Aspirin may be a good option to prevent blood clots after knee surgery

Costly anticoagulant drugs are often prescribed after knee surgery to prevent blood clots, but a new study in JAMA Surgery revealed that aspirin is effective, too. The study examined records of more than 40,000 patients who underwent knee surgery between 2013 and 2015.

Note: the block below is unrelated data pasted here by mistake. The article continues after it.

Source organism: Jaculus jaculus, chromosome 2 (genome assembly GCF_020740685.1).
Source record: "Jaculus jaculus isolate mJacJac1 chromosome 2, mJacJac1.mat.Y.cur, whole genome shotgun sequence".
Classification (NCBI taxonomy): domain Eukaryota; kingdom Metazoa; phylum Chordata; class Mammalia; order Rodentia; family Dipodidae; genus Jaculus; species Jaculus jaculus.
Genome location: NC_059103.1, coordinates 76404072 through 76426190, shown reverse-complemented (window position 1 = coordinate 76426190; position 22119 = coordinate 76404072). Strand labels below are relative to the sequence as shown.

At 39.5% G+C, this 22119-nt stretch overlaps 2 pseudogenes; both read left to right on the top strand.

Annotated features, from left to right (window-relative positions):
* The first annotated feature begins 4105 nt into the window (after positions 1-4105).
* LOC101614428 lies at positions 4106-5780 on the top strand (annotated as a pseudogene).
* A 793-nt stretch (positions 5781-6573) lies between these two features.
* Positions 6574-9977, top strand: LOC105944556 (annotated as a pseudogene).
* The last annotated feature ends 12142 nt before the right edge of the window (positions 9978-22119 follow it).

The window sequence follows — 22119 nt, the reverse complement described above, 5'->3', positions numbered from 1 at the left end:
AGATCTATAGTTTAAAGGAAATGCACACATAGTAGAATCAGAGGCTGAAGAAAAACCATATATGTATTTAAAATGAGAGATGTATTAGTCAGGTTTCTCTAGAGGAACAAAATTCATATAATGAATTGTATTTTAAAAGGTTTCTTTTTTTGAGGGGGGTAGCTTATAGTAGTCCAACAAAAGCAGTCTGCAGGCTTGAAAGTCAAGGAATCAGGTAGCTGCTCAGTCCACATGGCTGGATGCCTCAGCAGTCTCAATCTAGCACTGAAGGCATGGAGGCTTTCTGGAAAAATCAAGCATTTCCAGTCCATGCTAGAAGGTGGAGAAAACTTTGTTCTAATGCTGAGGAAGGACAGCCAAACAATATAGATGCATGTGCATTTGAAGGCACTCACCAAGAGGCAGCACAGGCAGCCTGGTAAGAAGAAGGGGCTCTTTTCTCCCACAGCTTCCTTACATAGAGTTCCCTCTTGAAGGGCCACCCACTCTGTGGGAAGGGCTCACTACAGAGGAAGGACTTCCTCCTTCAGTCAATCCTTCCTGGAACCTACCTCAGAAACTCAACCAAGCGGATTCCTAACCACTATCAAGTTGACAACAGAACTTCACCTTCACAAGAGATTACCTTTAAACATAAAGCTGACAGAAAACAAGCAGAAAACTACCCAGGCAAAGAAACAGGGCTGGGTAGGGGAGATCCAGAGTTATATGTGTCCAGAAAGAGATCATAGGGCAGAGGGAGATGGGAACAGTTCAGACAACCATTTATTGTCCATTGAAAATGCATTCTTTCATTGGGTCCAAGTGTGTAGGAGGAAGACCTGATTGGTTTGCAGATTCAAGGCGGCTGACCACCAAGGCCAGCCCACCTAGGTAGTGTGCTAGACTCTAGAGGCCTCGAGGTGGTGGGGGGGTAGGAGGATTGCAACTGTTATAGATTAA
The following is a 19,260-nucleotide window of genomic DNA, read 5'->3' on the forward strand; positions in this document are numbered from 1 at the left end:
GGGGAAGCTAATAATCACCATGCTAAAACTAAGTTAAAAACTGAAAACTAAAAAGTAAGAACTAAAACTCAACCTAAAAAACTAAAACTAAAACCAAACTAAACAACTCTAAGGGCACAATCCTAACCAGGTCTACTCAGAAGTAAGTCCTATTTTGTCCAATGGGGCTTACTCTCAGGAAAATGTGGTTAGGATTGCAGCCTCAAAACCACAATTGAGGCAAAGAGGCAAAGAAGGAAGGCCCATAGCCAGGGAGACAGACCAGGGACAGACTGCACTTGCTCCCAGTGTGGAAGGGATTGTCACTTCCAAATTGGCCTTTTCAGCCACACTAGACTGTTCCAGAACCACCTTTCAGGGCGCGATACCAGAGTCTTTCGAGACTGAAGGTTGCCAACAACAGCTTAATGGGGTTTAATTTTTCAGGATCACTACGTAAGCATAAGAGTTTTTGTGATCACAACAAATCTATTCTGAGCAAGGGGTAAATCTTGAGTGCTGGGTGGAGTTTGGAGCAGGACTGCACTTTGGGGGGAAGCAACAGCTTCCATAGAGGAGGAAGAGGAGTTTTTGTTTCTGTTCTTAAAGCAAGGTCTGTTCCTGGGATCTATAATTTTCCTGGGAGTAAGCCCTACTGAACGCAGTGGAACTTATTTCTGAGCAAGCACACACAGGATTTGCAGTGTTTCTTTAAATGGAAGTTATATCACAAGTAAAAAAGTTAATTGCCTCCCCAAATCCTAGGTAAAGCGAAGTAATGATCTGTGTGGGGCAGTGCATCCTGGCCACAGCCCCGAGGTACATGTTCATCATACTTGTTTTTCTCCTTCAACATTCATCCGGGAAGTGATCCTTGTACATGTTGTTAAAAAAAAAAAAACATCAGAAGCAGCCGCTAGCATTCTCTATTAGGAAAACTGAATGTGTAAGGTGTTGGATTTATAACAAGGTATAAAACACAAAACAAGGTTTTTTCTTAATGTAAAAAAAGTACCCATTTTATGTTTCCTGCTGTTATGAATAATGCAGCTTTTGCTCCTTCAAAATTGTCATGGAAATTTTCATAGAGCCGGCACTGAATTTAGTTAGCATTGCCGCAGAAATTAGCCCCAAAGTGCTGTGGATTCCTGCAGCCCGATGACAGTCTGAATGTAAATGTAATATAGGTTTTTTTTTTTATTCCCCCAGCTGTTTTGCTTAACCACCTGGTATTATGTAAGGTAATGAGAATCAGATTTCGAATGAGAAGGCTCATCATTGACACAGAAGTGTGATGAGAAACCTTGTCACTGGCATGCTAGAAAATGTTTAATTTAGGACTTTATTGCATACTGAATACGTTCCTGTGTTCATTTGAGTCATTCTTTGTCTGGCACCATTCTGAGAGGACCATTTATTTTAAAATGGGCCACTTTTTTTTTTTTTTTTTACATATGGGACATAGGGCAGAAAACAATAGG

Costly anticoagulant drugs are often prescribed after knee surgery to prevent blood clots, but a new study in JAMA Surgery revealed that aspirin is effective, too. The study examined records of more than 40,000 patients who underwent knee surgery between 2013 and 2015. Researchers found that the rate of thrombosis was 4.79% for those who received no medicine, 1.42% for individuals who were given prescription anticoagulants, and 1.31% for those who received both an anticoagulant and aspirin. The rate was 1.16% for patients who received aspirin alone. The statistical differences were insignificant. Additionally, the researchers found no difference between aspirin and the anticoagulants in the risk for bleeding complications. Senior study author Brian R. Hallstrom, MD, an associate professor of surgery at the University of Michigan, said he would still use anticoagulants for a patient who had a blood clot before. He noted, though, that "most people can get aspirin alone without much concern."